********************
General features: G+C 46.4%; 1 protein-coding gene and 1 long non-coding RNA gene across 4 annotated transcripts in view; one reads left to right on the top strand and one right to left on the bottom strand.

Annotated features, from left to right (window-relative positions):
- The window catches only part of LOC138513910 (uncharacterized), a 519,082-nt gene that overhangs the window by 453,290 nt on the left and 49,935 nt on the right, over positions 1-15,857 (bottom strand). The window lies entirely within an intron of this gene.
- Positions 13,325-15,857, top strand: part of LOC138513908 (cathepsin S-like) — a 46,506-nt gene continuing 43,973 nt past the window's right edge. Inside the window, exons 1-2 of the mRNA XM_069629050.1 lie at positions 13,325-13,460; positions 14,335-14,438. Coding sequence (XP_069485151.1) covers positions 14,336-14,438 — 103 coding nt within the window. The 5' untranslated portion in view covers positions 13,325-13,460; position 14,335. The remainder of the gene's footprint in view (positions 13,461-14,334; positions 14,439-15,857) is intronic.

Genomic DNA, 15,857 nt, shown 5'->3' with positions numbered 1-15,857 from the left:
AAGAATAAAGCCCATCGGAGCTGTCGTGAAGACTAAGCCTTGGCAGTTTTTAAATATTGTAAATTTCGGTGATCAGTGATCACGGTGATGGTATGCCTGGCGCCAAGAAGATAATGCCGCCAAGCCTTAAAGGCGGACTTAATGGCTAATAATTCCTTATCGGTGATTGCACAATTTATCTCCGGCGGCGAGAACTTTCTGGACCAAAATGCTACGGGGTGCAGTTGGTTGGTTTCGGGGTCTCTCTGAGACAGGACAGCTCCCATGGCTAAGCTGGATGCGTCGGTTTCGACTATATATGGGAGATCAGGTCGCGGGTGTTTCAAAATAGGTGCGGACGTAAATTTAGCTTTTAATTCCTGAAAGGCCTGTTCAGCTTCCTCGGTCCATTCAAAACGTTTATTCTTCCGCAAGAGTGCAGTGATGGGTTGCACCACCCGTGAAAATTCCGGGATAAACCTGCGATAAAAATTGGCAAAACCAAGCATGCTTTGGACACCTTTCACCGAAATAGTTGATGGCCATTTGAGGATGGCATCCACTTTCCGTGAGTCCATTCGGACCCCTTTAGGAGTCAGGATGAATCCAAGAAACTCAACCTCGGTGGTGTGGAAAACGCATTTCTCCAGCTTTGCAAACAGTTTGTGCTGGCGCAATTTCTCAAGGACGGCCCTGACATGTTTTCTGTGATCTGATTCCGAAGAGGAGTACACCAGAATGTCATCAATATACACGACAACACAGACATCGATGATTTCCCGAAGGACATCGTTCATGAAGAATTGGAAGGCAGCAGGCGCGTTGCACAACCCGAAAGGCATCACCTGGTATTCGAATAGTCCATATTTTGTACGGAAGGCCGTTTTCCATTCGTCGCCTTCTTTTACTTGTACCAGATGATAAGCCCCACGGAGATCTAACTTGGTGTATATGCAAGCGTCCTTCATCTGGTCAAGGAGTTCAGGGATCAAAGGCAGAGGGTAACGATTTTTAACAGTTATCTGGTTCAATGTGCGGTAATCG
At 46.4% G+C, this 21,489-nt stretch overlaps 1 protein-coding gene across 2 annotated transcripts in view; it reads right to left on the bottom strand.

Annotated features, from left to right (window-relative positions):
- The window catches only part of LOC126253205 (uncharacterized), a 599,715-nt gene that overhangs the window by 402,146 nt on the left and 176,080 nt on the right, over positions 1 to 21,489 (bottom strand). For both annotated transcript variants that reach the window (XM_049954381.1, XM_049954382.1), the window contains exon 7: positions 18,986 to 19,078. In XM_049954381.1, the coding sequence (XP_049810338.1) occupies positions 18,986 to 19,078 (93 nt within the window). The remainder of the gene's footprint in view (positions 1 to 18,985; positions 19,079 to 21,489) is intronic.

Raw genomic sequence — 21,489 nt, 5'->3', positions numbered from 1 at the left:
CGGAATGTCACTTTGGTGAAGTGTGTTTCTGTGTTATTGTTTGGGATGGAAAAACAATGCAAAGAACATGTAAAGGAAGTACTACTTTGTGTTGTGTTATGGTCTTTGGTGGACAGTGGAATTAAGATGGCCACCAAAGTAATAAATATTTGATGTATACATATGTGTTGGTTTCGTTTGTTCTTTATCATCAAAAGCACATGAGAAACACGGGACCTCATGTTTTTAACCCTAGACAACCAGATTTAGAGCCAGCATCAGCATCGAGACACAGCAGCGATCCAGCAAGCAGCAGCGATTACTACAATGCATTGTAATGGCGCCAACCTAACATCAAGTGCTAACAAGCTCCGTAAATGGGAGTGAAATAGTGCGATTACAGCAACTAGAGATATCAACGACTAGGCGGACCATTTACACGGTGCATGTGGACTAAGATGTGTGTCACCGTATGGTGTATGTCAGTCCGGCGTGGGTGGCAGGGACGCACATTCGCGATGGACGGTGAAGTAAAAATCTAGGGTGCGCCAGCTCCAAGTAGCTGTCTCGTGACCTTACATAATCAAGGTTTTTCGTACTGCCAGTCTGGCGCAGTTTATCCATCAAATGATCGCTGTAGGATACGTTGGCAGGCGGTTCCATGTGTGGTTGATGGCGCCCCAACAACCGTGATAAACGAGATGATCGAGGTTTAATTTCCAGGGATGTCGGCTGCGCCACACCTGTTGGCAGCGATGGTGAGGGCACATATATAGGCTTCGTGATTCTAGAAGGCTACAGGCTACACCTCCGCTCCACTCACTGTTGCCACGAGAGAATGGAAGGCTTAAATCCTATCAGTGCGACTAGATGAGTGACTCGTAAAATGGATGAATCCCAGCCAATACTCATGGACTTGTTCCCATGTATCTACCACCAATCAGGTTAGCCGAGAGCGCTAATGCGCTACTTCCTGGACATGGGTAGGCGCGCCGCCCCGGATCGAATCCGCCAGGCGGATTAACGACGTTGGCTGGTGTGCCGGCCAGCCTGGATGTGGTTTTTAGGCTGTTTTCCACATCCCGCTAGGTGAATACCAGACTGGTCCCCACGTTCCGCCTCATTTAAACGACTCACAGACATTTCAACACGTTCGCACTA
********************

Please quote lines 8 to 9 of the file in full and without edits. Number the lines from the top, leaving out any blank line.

Annotated features, from left to right (window-relative positions):
- The window catches only part of LOC126253205 (uncharacterized), a 599,715-nt gene that overhangs the window by 402,146 nt on the left and 176,080 nt on the right, over positions 1 to 21,489 (bottom strand). For both annotated transcript variants that reach the window (XM_049954381.1, XM_049954382.1), the window contains exon 7: positions 18,986 to 19,078. In XM_049954381.1, the coding sequence (XP_049810338.1) occupies positions 18,986 to 19,078 (93 nt within the window). The remainder of the gene's footprint in view (positions 1 to 18,985; positions 19,079 to 21,489) is intronic.